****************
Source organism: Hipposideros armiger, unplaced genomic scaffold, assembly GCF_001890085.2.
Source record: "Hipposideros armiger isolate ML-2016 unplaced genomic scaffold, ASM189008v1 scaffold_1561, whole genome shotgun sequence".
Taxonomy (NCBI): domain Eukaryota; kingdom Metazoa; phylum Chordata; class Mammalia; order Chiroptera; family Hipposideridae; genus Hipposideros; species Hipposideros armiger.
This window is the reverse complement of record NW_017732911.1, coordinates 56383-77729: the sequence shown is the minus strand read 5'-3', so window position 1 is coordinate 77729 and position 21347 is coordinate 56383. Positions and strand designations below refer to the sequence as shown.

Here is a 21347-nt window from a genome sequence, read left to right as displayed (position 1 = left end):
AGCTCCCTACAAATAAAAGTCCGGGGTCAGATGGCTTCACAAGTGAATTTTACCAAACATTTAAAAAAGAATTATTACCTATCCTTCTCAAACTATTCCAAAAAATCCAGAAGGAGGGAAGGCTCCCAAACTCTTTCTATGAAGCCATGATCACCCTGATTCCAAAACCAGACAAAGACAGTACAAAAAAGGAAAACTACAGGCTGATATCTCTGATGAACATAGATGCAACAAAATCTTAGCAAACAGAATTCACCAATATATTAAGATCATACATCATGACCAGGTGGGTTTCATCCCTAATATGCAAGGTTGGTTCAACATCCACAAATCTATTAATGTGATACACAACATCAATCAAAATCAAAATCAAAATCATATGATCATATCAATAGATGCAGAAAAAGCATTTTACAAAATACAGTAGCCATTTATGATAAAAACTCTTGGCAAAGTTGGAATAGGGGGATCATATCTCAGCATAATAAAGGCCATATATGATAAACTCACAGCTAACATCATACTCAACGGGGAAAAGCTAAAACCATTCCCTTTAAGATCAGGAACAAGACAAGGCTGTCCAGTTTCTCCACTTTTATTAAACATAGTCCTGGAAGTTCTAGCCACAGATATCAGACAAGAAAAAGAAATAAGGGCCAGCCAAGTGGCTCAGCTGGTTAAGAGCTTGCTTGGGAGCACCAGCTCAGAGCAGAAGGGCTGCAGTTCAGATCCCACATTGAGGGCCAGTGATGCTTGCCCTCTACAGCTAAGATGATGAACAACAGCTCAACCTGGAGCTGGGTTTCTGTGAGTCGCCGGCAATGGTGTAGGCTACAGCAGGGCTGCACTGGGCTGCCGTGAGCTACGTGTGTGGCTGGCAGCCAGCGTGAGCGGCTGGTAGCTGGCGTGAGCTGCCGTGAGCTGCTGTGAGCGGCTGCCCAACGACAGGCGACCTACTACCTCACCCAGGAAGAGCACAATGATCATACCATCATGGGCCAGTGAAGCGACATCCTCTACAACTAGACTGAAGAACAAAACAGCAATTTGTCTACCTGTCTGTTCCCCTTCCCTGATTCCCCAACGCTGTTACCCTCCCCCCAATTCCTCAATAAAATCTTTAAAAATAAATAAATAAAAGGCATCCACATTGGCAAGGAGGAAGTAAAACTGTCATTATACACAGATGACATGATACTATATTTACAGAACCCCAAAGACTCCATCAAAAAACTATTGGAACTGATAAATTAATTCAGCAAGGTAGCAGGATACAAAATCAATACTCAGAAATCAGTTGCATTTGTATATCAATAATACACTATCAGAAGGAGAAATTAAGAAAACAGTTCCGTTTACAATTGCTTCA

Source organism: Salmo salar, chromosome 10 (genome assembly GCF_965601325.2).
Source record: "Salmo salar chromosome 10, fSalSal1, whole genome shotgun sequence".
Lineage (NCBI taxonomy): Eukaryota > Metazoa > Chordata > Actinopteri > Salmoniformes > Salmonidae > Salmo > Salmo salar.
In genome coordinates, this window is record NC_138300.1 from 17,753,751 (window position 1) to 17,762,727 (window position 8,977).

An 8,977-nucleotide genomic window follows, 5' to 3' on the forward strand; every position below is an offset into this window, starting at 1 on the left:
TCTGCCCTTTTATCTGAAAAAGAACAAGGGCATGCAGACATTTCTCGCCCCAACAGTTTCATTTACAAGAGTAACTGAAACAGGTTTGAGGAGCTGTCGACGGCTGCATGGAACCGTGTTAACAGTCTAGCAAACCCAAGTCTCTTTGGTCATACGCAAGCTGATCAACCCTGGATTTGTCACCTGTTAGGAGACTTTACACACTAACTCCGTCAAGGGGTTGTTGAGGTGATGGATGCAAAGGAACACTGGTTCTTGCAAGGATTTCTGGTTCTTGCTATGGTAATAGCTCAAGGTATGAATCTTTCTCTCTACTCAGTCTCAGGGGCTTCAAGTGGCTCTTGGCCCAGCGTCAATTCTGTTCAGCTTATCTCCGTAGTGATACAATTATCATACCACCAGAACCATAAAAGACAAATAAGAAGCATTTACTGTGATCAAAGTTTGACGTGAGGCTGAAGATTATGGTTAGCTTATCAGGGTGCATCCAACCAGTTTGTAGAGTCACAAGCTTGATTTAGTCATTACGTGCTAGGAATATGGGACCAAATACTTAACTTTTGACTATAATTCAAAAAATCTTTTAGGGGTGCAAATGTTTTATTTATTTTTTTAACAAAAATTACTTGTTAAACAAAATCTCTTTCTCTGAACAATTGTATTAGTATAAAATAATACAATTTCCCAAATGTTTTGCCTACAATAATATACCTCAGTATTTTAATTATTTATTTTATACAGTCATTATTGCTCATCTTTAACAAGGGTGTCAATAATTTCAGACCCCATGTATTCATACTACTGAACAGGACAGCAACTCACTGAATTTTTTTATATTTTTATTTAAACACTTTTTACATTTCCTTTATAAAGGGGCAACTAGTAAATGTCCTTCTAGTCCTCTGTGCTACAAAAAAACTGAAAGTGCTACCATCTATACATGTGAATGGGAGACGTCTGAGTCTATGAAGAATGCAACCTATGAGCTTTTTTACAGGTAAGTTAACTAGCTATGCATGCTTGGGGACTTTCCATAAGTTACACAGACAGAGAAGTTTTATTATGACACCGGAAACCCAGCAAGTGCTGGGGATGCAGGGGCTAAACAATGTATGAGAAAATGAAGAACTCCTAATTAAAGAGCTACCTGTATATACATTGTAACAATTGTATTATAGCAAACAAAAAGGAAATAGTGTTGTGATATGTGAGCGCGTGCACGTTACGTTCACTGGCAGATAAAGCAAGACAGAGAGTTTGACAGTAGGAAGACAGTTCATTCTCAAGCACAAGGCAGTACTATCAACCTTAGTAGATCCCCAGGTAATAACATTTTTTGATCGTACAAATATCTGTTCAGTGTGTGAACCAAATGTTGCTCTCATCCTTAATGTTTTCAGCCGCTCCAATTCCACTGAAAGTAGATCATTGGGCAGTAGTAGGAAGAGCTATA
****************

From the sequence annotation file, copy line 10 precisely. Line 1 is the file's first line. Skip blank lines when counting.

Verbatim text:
In genome coordinates, this window is record NC_138300.1 from 17,753,751 (window position 1) to 17,762,727 (window position 8,977).